Pulque is a mildly alcoholic beverage made from agave sap, which is then fermented until it acquires a certain level of viscosity. The tradition of making pulque is a millennia-old cultural phenomenon in Mexico. Initially, it was a religious drink in pre-Columbian Mesoamerican civilizations, but its consumption is now an attraction for tourists as well as a healthy, high-protein alternative to beer. Pulquerias in Mexico function just like normal bars, but tend to only serve pulque (and occasionally other agave-based beverages like tequila and mezcal) in a wide variety of flavors. In the early twentieth century, Mexico City alone was home to over a thousand pulquerias. Since then, pulque has decreased in popularity significantly due to competition from beer manufacturers, who would advertise smear campaigns against the drink claiming that one of the ingredients for the beverage was cow excrement. Only a dozen or so notable pulquerias exist in Mexico City currently, but the continuation of the pulque tradition is making a comeback among the Mexican youth.
La Nuclear Pulqueria is one pulqueria in Mexico City that has urbanized while still staying true to its roots. Murals depicting a cultural history of pulque can be found on most of the interior walls. Artist renditions of the Aztec deity of agave, Mayahuel, show the "pulque goddess" inside of an agave plant naked. Another mural depicts the Virgin of Guadalupe alongside drinking monks. Although not explicitly religious, La Nuclear Pulqueria illustrates many spiritual themes that are noticeably a part of Mexican culture. Pulque itself is no exception to the culture illustrated inside; another mural depicts the age-old practice of sucking the sap from the blue agave plant, the first step to making pulque after harvesting the agave plant.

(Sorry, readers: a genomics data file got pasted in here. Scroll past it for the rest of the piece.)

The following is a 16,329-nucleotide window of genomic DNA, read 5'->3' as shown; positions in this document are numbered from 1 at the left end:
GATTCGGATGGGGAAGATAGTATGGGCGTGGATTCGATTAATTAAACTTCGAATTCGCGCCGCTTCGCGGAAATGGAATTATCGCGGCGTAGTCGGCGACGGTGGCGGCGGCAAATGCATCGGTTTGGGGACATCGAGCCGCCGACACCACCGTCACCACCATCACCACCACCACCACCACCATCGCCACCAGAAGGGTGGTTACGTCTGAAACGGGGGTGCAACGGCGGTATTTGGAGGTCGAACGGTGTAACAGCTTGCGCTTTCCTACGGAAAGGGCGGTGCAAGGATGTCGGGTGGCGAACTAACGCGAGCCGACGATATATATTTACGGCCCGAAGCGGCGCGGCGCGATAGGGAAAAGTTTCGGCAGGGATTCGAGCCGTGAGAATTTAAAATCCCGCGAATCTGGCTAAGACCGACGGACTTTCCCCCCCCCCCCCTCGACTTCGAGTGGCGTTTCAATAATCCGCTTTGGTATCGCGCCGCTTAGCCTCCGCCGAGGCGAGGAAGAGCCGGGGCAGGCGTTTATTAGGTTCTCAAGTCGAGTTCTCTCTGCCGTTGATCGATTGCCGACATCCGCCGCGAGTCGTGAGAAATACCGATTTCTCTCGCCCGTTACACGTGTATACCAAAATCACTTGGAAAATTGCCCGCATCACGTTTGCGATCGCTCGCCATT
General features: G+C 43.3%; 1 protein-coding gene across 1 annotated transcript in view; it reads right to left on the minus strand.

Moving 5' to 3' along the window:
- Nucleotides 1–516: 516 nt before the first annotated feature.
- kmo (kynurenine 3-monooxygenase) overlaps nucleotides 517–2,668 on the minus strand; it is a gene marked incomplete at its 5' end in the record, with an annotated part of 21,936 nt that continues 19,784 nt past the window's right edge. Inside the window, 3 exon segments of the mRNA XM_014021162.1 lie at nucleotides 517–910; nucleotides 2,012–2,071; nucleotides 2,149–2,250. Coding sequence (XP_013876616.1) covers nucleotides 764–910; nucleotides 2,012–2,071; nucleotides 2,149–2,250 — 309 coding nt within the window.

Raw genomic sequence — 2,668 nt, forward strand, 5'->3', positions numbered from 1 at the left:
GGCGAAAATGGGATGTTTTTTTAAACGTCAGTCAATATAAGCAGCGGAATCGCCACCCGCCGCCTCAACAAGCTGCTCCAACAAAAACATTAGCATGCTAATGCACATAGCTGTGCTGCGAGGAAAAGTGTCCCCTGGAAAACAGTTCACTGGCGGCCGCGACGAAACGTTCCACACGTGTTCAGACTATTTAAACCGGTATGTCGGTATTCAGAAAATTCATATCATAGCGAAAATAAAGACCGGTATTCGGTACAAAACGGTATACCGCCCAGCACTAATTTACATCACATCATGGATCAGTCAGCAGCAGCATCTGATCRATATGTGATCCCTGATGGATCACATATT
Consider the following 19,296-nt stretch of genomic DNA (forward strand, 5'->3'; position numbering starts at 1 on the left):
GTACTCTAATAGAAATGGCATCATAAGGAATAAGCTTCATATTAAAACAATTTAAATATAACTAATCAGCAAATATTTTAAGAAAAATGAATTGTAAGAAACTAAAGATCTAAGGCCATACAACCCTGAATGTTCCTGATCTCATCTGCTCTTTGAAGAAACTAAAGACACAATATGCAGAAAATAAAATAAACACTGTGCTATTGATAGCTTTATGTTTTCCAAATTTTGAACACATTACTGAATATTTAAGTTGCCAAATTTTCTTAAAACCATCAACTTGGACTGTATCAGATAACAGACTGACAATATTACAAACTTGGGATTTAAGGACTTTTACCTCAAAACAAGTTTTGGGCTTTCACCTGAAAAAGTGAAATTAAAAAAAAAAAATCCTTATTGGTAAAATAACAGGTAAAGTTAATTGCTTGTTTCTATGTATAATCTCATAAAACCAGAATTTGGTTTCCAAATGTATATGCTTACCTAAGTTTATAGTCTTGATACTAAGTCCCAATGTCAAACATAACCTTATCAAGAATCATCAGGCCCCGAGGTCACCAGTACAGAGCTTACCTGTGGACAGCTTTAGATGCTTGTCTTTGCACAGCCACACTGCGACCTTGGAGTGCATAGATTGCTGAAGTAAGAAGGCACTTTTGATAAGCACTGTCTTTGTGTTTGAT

Although pulque itself spawns from a pre-Columbian Mesoamerican tradition, pulquerias did not exist until after the Spanish conquest. What is today Mexico City was the biggest project for the Spaniards in terms of development and infrastructure. Many aspects of life were permanently changed for the indigenous, and urbanization was quick to follow the fall of the Aztec capital city of Tenochtitlan. By the sixteenth century, there were around thirty different stands or taverns dedicated to selling pulque. As opposed to the Aztec tradition of drinking pulque for religious reasons (which was only granted to the elites and to priests), the introduction of the pulqueria saw an increase in everyday consumption from all social classes. However, the Roman Catholic Church and the elite ruling class of Spaniards saw the presence of pulquerias as degeneracy and a threat to the social order of the country. This was mainly because pulquerias were considered to be hotspots for sexually promiscuous behavior and drunkenness, which were antithetical to societal progress as seen by the church.
Following Mexico's independence from Spain in the early 19th century, the popularity of pulquerias skyrocketed, primarily in Mexico City and other urban areas. By the early 20th century, Mexico City was host to over a thousand pulquerias. The aesthetic qualities of pulquerias now were derived from this era. Although the Roman Catholic Church historically expressed dismay towards pulquerias, the embracement of Mexican culture brought about symbolic imagery relating not only to Catholicism (like the Virgin of Guadalupe, which can be found in most pulquerias today), but to Aztec religions as well. This is best illustrated by the aforementioned La Nuclear Pulqueria, which can still be visited today in Mexico City.